The Golden Mean reappraises the relationship among the three forms of good that exist in modern Western thought: the good of aesthetic beauty and performance, the good of right and wrong, and the forces of social resentment that shape the public debate about what is appropriate to society's needs.
The book explores how the good found in aesthetics is linked to the good found in the ethical codes that govern people's lives. These "goods" interact with the sense of the community expressed in society's envy of those exemplary few who possess the powers of the aesthetic, even as they too must subscribe to the same strictures by which ordinary people live. The book also demonstrates how the concept of a middle path, a straight and narrow way, or a "golden mean" develops to provide a measure by which people can make sense out of these seemingly disparate phenomena.
The Golden Mean argues that our current dilemmas both inside and outside the university should prompt us to see more clearly how the aesthetic and the ethical are intrinsically related. We need to reassess their relationship to the future of our ways of thinking and the development of our communities.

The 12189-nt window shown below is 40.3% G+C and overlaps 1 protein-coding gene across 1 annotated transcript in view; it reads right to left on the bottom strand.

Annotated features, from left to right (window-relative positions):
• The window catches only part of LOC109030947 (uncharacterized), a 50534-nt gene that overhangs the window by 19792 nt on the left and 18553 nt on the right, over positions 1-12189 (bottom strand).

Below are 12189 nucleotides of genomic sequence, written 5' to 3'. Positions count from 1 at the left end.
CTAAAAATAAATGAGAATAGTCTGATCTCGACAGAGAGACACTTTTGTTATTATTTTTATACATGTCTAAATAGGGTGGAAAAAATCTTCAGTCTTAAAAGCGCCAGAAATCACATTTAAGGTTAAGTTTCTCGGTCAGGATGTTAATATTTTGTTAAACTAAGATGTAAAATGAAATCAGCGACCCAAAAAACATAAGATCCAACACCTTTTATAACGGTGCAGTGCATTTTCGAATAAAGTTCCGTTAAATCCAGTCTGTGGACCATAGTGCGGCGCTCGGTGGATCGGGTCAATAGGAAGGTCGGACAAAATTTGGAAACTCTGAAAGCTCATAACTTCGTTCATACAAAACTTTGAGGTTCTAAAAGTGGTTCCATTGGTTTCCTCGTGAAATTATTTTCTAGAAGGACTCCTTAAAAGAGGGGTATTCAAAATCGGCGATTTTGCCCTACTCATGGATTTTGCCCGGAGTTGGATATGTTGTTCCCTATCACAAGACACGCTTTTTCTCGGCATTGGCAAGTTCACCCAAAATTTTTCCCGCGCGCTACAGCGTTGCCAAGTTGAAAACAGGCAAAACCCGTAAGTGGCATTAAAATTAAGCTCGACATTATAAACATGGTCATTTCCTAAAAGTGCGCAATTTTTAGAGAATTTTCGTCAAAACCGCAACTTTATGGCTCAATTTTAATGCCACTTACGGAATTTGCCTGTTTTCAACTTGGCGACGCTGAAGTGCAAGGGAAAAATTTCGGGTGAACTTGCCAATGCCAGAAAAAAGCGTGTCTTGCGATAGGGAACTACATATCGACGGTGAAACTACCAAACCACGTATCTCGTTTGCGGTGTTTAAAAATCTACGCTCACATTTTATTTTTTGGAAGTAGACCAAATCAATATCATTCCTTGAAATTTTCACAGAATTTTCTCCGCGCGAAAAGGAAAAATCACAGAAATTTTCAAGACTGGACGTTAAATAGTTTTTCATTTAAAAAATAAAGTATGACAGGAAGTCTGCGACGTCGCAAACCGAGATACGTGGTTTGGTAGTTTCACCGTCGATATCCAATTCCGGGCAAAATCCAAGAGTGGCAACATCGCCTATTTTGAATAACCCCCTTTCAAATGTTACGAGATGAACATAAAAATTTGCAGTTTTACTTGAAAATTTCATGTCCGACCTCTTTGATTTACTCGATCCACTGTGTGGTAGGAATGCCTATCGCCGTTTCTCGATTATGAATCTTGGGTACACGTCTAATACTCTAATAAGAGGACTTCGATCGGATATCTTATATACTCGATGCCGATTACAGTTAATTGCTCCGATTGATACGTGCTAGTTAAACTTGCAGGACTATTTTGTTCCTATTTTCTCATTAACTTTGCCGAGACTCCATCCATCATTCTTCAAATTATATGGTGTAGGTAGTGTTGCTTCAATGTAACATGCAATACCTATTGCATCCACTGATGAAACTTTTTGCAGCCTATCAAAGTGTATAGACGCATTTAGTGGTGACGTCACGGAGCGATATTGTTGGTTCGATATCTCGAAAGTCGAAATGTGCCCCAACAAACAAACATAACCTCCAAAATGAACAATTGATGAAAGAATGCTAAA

James S. Hans is Professor of English at Wake Forest University. He is the author of The Value(s) of Literature, The Fate of Desire, The Origins of the Gods, Contextual Authority and Aesthetic Truth, and The Mysteries of Attention, all published by SUNY Press; as well as The Play of the World, Imitation and the Image of Man, The Question of Value: Thinking through Nietzsche, Heidegger and Freud.
"This book builds on the very substantial achievement of the early Hans volumes published by SUNY Press, particularly The Fate of Desire. I have been reading Hans because he is such a good writer [and]...I have been instructed by the seriousness and vision of his arguments. " — John Matthias, University of Notre Dame
"Hans addresses the problem of ressentiment—that combination of envy, regret, and resentment that is at the root of so many social and artistic problems—with more insight than I have ever seen elsewhere.
"There are superb analyses of Bellow's Henderson the Rain King and Morrison's Beloved, and of the basketball genius of Michael Jordan. Hans returns in new ways to some of his favorite subjects—Kundera, Nietzsche, and Confucius, but also has marvelous things to say about the story of Jacob and Esau, about Agamemnon and Clytemnestra, about college teaching, Girard's theory of desire, about Whitman and Emerson." — Frederick Turner, Founders Professor of Humanities, The University of Texas at Dallas